# 反应扩散模型和亚种群模型

## 反应扩散过程

(a) Schematic illustration of the simplified modeling framework based on the particle-network scheme. At the macroscopic level the system is composed of a heterogeneous network of subpopulations. The contagion process in one subpopulation can spread to other subpopulations because of particles diffusing across subpopulations. (b) At the microscopic level, each subpopulation contains a population of individuals. The dynamical process, for instance, a contagion phenomenon, is described by a simple compartmentalization (compartments are indicated by different colored dots in the picture). Within each subpopulation, individuals can mix homogeneously or according to a subnetwork and can diffuse with probability p from one subpopulation to another following the edges of the network. (c) A critical value $p_c$ of the individuals or particles diffusion identifies a phase transition between a regime in which the contagion affects a large fraction of the system and one in which only a small fraction is affected.

More in general models of social behavior and human mobility are often framed as reaction-diffusion processes where each node $i$ is allowed to host any nonnegative integer number of particles $\mathcal{N}(i)$, so that the total particle population of the system is $\mathcal{N}=\sum_i\mathcal{N}(i)$. This particle-network framework considers that each particle diffuses along the edges connecting nodes with a diffusion coefficient that depends on the node degree and/or other node attributes. Within each node particles may react according to different schemes characterizing the interaction dynamics of the system. A simple sketch of the particle-network framework is represented in the Figure.

In order to have an analytic description of reaction-diffusion systems in networks one has to allow the possibility of heterogeneous connectivity patterns among nodes. A first analytical approach to these systems considers the extension of the degree-based mean-field approach to reaction-diffusion systems in networks with arbitrary degree distribution. For simplicity, we first consider the DBMF approach to the case of a simple system in which noninteracting particles (individuals) diffuse on a network with arbitrary topology. A convenient representation of the system is therefore provided by quantities defined in terms of the degree k:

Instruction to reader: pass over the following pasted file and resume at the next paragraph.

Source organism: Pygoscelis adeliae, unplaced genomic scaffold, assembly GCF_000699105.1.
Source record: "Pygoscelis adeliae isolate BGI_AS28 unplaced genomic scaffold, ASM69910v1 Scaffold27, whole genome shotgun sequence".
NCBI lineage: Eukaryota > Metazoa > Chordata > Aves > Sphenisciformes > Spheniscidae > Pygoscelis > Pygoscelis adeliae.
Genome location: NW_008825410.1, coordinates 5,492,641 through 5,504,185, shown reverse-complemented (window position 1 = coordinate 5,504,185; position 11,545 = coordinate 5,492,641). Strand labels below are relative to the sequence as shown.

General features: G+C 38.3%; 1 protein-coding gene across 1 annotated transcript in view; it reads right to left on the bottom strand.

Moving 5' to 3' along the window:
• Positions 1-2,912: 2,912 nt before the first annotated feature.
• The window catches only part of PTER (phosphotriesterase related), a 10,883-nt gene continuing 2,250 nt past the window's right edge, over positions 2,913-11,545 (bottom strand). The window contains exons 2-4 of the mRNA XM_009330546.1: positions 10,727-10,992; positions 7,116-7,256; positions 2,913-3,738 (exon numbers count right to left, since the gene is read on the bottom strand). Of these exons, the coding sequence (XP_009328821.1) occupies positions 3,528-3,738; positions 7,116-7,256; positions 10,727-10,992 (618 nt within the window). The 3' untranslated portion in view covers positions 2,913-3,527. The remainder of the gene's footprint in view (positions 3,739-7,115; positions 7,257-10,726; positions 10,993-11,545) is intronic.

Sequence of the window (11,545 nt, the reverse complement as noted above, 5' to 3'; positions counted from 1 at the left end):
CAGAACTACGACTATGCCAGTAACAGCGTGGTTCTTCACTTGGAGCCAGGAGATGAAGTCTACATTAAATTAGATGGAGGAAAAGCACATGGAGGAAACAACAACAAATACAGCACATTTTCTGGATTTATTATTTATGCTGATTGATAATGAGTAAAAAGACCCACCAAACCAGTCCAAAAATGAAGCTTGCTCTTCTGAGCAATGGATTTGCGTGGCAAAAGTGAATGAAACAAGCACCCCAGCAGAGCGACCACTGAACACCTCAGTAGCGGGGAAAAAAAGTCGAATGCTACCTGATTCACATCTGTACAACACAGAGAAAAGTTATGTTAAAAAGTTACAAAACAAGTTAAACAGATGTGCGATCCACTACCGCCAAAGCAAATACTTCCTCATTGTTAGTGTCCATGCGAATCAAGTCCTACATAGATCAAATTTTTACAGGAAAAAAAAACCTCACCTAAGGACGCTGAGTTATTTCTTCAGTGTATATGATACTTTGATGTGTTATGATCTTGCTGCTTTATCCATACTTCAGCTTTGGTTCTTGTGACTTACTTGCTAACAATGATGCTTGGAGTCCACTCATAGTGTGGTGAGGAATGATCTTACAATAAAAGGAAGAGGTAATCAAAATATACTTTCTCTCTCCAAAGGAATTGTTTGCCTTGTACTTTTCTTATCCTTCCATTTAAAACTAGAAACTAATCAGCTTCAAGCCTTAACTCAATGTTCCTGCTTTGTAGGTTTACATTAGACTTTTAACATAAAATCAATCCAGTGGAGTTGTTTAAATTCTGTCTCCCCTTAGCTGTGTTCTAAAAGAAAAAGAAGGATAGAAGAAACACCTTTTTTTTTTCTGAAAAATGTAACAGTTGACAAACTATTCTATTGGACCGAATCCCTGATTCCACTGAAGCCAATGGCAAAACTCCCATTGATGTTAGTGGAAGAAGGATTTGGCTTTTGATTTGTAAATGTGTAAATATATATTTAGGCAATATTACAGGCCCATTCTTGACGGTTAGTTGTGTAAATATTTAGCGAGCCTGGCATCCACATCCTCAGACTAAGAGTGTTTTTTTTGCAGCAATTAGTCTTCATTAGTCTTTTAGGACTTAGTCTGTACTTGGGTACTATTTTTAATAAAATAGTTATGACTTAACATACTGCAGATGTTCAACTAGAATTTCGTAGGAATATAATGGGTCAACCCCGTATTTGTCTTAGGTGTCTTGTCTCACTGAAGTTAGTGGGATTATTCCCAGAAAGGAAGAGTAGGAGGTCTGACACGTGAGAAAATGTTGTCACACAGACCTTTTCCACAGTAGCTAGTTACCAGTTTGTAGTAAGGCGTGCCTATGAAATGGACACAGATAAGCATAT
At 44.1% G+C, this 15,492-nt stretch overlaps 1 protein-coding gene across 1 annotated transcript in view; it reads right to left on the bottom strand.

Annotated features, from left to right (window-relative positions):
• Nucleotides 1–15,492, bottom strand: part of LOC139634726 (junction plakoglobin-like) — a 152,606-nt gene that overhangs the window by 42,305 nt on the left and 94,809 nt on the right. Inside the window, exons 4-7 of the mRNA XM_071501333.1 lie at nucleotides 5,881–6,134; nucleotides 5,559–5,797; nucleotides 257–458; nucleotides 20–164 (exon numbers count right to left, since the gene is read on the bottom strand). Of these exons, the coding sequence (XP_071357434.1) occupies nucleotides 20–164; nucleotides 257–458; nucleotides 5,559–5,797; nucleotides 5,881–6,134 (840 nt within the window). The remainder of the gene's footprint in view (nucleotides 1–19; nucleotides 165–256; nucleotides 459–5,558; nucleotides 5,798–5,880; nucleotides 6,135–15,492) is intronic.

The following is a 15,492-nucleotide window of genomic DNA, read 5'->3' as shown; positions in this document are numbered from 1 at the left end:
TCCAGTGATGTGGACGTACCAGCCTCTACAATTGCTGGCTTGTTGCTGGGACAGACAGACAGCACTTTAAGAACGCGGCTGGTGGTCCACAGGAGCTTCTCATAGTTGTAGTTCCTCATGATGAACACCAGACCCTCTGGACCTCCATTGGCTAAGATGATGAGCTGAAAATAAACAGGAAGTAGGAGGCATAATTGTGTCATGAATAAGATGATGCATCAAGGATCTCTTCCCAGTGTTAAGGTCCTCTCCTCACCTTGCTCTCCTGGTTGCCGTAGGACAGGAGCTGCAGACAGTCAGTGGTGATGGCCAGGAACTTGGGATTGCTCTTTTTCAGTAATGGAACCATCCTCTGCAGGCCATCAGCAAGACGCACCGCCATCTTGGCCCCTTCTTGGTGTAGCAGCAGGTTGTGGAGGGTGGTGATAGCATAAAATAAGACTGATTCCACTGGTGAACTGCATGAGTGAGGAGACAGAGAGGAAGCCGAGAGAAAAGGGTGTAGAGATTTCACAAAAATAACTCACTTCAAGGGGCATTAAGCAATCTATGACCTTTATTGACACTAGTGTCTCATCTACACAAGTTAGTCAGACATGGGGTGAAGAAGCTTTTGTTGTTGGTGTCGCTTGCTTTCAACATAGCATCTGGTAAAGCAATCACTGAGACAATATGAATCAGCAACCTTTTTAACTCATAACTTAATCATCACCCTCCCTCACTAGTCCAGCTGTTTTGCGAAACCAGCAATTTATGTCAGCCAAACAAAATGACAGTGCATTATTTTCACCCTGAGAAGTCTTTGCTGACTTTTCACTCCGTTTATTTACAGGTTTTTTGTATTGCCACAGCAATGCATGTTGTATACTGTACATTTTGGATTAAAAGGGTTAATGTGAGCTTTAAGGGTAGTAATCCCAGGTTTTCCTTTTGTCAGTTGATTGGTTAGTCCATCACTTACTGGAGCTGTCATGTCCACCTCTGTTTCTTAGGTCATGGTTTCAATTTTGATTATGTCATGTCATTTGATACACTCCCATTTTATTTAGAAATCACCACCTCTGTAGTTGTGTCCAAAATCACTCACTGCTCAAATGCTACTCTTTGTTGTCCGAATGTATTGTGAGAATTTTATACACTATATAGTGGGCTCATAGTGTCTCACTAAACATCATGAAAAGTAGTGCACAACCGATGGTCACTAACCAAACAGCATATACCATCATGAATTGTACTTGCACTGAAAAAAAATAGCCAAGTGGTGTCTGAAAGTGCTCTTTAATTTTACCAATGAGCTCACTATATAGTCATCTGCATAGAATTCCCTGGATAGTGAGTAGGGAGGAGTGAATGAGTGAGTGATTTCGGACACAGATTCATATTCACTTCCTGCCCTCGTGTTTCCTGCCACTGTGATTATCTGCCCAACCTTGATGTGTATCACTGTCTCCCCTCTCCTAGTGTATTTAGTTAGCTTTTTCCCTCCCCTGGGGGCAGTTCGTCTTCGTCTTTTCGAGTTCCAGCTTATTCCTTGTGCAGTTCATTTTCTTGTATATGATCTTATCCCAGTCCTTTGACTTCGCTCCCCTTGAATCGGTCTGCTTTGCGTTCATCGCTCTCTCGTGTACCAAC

## 亚种群模型

The above approach can be generalized to reacting particles with different states by adding a reaction term to the above equations [3]. We now describe a generalization to this setting of the standard SIS model in discrete time, with probability per unit time $\beta$ of infection and probability $\mu$ of recovery. We consider $\mathcal{N}$ individuals diffusing in a heterogeneous network with $N$ nodes and degree distribution $P(k)$. Each node i of the network has a number $I(i)$ of infectious and $S(i)$ of susceptible individuals. The occupation numbers $I(i)$ and $S(i)$ can have any integer value, including $I(i)=S(i)=0$, that is, void nodes with no individuals. This modeling scheme describes spatially structured interacting subpopulations, such as city locations, urban areas, or defined geographical regions [4][5] and is usually referred to as the metapopulation approach. Each node of the network represents a subpopulation and the compartment dynamics accounts for the possibility that individuals in the same location may get into contact and change their state according to the infection dynamics. The interaction among subpopulations is the result of the movement of individuals from one subpopulation to the other. We have thus to associate with each individual’s class a diffusion probability $p_I$ and $p_S$ that indicates the probability for any individual to leave its node and move to a neighboring node of the network. In general the diffusion probabilities are heterogeneous and can be node dependent; however, for simplicity we assume that individuals diffuse with probability $p_I=p_S=1$ along any of the links departing from the node in which they are. This implies that at each time step an individual sitting on a node with degree k will diffuse into one of its nearest neighbors with probability $1/k$. In order to write the dynamical equations of the system we define the following quantities:

where the sums $\sum_{i\in\mathcal{V}(k)}$ are performed over nodes of degree $k$. These two quantities express the average number of susceptible and infectious individuals in nodes with degree $k$. Clearly, $\mathcal{N}_k=I_k+S_k$ is the average number of individuals in nodes with degree $k$. These quantities allow one to write the discrete-time equation describing the time evolution of $I_k(t)$ for each class of degree k as

## 参考文献 References

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3. Colizza V, Pastor-Satorras R, Vespignani A. Reaction–diffusion processes and metapopulation models in heterogeneous networks[J]. Nature Physics, 2007, 3(4): 276-282.
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5. Ecology, genetics and evolution of metapopulations[M]. Academic Press, 2004.